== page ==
1) The mobile data dimension has existed for a decade or more, with laptops, but now we have a plethora of devices with capacity to hold a lot of data and cause problems, but how should enterprises reign all this in without compromising productivity or de-powering users?
IT departments today consider the acquisition and deployment of desktop and laptop technology as strategic. Processes are put in place to ensure devices are corporately configured, have the appropriate connectivity, security and management tools. Any business which does not have processes to manage the deployment of desktop and laptop technology is asking for trouble.
The same should apply mobile phones, PDA’s, smart phones etc, these must be managed in the same way as a desktop deployment. Mobile devices such a PDA's and Smartphone’s etc are becoming common place; they are functionally very rich and can deliver a lot more than personal information management to a business. Senior managers are of course attracted by these shiny devices also have a tendency to buy them on their expenses at airports etc, then ask the IT department to “give me push email like is says on the box”. This can result in the IT department supporting a whole plethora of devices and operating systems with all the problems associated with an unstructured approach. If you do not have a mobility policy then you should be writing one to ensure control is maintained and taking advantage of the business benefits mobile computing brings.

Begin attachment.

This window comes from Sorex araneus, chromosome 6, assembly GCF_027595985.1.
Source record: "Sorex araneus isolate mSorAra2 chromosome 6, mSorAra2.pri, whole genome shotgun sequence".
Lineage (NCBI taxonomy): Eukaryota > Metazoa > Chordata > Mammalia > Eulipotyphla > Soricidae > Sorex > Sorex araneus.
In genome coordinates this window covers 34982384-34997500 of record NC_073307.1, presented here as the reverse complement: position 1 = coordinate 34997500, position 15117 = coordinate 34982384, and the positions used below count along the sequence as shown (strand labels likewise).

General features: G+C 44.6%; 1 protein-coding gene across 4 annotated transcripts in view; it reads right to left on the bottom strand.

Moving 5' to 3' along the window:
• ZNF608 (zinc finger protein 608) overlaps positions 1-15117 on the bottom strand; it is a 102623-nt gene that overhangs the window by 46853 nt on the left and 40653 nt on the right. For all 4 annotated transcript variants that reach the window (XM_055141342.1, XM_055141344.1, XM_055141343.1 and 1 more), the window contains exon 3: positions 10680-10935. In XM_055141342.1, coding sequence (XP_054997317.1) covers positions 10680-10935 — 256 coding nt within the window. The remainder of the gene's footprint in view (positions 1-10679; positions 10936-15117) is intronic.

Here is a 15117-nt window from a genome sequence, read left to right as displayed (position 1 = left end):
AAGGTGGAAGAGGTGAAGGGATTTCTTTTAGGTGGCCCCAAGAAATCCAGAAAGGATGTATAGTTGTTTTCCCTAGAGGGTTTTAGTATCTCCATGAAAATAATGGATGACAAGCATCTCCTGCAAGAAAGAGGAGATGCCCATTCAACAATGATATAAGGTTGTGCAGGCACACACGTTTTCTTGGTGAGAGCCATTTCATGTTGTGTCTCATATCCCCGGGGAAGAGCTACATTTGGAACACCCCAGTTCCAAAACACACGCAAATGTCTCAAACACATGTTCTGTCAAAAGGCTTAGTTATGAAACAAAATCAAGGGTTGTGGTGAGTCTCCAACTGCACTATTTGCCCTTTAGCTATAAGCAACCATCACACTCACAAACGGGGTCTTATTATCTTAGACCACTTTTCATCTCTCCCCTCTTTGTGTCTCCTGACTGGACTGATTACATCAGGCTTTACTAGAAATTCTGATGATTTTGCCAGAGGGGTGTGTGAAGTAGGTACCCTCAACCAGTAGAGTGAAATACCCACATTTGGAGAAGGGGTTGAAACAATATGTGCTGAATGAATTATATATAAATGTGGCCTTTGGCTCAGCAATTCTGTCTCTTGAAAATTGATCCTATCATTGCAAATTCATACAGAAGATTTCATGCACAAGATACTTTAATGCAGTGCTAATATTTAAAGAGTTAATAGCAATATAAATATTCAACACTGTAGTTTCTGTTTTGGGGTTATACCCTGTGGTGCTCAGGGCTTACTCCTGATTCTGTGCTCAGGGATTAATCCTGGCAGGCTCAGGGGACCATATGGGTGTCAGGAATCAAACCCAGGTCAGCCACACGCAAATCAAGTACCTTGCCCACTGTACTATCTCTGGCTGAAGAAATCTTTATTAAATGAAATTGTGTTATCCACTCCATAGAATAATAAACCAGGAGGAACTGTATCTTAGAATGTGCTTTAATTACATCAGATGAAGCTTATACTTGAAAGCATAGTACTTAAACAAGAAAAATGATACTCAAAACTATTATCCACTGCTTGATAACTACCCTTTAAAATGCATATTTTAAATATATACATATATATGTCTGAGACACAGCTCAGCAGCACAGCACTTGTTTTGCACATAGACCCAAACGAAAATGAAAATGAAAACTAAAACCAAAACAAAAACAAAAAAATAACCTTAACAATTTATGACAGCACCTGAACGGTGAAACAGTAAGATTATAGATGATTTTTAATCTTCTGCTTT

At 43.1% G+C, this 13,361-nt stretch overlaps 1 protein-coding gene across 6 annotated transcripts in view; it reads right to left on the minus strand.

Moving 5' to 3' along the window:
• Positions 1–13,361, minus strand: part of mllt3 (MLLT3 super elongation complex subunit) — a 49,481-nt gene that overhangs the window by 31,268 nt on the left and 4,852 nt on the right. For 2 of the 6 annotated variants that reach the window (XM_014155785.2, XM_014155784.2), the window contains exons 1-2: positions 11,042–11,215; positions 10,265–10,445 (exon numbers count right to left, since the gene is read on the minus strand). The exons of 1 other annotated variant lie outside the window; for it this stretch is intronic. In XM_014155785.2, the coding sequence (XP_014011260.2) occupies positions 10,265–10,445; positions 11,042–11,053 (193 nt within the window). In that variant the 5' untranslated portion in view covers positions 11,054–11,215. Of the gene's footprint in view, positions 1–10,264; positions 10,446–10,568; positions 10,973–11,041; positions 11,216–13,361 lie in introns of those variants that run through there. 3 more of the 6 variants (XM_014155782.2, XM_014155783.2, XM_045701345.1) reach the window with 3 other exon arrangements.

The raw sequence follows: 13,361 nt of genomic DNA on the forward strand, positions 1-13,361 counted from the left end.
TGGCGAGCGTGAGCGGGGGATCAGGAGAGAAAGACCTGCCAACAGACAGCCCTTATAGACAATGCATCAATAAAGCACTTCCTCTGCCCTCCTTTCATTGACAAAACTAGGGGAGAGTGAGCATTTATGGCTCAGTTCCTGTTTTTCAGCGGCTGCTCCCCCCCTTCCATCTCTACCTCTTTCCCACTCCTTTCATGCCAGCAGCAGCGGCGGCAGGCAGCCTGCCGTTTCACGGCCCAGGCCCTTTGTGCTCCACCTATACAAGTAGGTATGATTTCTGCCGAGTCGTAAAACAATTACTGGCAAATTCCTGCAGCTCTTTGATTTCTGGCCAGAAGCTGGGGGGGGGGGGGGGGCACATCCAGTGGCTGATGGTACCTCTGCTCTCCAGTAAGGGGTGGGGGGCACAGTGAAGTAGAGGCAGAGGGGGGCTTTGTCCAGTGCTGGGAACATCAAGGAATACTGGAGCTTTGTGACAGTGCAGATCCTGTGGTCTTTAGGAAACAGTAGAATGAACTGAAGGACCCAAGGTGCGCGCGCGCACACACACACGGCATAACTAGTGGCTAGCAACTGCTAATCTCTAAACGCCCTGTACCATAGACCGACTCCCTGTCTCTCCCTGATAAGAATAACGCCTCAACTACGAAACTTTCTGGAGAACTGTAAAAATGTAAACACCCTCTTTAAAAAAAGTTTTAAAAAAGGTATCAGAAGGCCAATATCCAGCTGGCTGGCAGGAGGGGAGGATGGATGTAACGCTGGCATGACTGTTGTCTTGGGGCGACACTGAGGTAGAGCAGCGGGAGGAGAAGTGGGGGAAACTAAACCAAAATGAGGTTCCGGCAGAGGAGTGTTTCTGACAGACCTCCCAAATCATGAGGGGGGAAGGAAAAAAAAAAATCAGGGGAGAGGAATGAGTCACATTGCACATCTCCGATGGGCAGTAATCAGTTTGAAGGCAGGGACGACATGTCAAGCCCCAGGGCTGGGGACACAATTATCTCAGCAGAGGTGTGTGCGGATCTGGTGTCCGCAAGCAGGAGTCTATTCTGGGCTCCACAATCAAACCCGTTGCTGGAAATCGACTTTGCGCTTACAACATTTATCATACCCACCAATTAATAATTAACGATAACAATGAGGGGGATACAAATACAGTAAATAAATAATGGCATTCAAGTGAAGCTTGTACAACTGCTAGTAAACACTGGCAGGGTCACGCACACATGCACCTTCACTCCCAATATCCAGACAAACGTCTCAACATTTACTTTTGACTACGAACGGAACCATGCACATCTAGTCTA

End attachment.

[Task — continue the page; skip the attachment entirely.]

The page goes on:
2) What are the essential ingredients of a coherent mobile data strategy?
Successful mobilisation the enterprise relies heavily on centralising of IT systems, having disparate IT will add to the complexity, cost, delivery and ultimately the success of the final solution.
A coherent mobile data strategy must include the following elements, applications or data that is to be mobilised, mobile device management, mobile device security, approved mobile devices, appropriate training, usage policy, data protection act compliance and that all important user support via a help desk.
3) What are the challenges posed by proliferating data and IT mobility?
Mobile IT by its nature is geographically dispersed and therefore creates its own unique challenges devices can be subject to, loss, theft or damage, this can be challenging if not dealt with by;
Deploying an appropriate perimeter security to protect the data on the mobile device. This could also include data encryption for sensitive data
Regular data synchronisation with the central server to ensure that no data that is created on the mobile device is lost. Alternatively Web based applications could be considered where appropriate to minimise data loss. However Web based solutions only work when a connection is possible to the server with wireless technology this is not always possible.
One other consideration ensuring mobile device management is considered; the cost of bringing field workers in to upgrade software and fix application issues can be prohibitive.
4) Assuming there is a trend back to centralized IT, how do organisations address the need for redundancy and disaster recovery ?
The dependency on IT systems whether mobile or desk based for the majority of businesses means that when these systems fail the impact can be crippling. High availability IT infrastructure is the key to ensure continuity of service, whether this is achieved by having an infrastructure with a high level of built in redundancy or using a grid or virtual machine approach will ultimately be a financial decision. One other alternative that is becoming more popular is outsource the server infrastructure to a hosting company who have the specialist environments to ensure the necessary high availability of your systems.